Eighteen years later at the Australian Open, when Caroline Wozniacki beat Simona Halep to win her first major, their prolonged embrace looked more like two camp friends saying goodbye at the end of the summer than two top-flight athletes after a fierce battle. Same when Sloane Stephens defeated her close friend Madison Keys to win the 2017 U.S. Open. As they waited for the trophy presentation, Stephens and Keys sat side by side, laughing.
So why has on-court hugging become a thing? Has everyone on tour suddenly become BFFs?
“You’re not going to do it with everyone,” said Kevin Anderson, the 2017 runner-up at the U.S. Open. “But most guys know that we’re out there working as hard as we can. We’re all competitors, but we’re also friends.”
For Djokovic, hugging has become part of his mental routine, the result of time with Pepe Imaz, a Spanish spiritual guru who specialized in a technique with meditation and prolonged hugs called Amor y Paz (“Love and Peace”).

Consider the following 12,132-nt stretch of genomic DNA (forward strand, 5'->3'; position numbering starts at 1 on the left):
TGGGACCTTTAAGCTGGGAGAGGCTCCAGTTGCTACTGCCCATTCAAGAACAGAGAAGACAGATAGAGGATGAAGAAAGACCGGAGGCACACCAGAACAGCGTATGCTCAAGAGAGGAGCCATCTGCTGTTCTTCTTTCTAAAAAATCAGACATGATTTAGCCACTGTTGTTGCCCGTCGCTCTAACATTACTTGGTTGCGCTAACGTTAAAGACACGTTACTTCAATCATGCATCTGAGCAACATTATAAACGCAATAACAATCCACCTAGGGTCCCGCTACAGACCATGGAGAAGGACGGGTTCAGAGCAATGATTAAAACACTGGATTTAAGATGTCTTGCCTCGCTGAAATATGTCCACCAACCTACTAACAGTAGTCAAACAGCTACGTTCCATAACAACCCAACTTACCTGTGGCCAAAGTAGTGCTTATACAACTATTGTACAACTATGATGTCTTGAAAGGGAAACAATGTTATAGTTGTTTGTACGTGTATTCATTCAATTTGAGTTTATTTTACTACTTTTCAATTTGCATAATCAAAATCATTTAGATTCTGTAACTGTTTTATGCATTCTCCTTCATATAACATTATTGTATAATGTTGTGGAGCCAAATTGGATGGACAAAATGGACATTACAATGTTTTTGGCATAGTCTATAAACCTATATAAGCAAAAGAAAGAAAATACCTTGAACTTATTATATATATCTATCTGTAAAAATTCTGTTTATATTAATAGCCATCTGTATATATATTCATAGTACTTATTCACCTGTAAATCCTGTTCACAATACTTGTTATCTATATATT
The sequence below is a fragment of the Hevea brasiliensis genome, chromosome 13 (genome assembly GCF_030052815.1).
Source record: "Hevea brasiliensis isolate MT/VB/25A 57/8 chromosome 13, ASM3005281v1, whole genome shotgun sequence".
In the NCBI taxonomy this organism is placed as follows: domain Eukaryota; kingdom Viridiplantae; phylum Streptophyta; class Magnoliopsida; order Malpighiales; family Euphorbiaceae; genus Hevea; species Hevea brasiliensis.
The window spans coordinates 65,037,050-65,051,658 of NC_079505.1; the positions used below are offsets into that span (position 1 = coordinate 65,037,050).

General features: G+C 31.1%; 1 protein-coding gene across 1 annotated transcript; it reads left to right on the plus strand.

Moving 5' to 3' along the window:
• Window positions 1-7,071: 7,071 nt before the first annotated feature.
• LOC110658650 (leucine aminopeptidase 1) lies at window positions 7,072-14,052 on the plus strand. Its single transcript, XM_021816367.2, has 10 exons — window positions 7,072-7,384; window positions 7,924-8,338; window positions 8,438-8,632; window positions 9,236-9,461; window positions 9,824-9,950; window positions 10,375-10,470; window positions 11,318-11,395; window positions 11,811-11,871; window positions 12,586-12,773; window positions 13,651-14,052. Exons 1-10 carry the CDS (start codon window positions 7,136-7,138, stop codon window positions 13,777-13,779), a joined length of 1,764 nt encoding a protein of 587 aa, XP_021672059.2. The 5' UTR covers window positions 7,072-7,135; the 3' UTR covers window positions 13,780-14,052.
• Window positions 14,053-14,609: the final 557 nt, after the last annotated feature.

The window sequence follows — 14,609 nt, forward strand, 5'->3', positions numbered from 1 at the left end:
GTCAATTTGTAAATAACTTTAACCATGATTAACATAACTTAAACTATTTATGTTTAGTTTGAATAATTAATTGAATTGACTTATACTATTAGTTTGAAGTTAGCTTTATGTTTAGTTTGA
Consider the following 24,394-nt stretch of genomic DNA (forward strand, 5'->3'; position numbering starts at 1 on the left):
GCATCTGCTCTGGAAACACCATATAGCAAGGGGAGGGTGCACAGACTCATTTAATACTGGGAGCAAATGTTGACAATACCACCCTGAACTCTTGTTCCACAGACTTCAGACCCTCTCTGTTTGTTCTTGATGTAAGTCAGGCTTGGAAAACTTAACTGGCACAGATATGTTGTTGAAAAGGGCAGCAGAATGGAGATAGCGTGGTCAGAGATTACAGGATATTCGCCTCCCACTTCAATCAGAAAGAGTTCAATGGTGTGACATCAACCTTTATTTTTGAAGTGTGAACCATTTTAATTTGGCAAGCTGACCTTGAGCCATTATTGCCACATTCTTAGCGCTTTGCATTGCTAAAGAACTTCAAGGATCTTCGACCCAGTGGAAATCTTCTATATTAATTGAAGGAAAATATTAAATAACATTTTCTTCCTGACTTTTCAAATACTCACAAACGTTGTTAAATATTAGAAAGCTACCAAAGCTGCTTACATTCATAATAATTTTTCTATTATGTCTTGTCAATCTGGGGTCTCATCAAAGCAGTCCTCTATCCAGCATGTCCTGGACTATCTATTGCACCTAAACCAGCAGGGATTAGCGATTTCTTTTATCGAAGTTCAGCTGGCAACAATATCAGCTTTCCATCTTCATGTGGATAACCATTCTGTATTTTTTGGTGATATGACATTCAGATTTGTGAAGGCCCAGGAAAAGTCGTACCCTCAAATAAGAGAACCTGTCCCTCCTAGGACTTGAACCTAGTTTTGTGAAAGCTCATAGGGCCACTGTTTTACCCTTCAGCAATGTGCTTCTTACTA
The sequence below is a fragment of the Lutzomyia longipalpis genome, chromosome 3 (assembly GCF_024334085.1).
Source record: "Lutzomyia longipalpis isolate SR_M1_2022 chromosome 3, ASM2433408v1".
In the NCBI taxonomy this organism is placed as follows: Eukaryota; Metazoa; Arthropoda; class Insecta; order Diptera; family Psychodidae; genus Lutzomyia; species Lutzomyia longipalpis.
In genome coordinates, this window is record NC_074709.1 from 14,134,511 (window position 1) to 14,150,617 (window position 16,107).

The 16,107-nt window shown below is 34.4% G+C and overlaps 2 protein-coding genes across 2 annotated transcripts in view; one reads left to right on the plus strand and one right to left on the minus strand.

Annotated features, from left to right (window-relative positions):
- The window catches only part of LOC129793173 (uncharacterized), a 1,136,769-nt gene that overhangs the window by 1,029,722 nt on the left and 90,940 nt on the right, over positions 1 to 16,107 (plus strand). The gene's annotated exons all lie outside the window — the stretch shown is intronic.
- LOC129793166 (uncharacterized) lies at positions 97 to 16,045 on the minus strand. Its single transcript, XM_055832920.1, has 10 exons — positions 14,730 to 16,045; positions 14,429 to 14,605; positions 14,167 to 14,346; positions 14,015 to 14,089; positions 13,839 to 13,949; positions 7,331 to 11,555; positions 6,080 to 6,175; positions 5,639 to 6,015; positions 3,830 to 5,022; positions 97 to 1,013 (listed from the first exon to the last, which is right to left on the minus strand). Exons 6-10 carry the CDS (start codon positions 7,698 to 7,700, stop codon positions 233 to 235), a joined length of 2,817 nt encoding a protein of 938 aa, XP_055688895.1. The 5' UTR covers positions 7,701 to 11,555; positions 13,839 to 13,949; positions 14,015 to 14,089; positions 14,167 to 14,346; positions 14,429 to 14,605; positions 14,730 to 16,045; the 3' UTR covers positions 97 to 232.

Allen Fox, a California-based sports psychologist who has counseled athletes for more than 40 years, said hugs now are “part and parcel of every athletic competition, no matter the sport.”
“Back in the day, athletes were trying to be classy, so they kept their emotions in check, shook hands at the end of a match and left the court,” he said. “Men, in particular, were taught to be strong, not to share their personal struggles and to be quiet about their issues. They were trained not to be sappy out there, to take a loss with a stiff upper lip.
“Now people think nothing of hugging and crying after their matches.”
Even when post-match hugs aren’t warranted or wanted, most players now opt for a modified “bro-shake” — a bring-it-in handshake that turns into a one-armed hug. It is often accompanied by chest pats or back pats, especially among the men.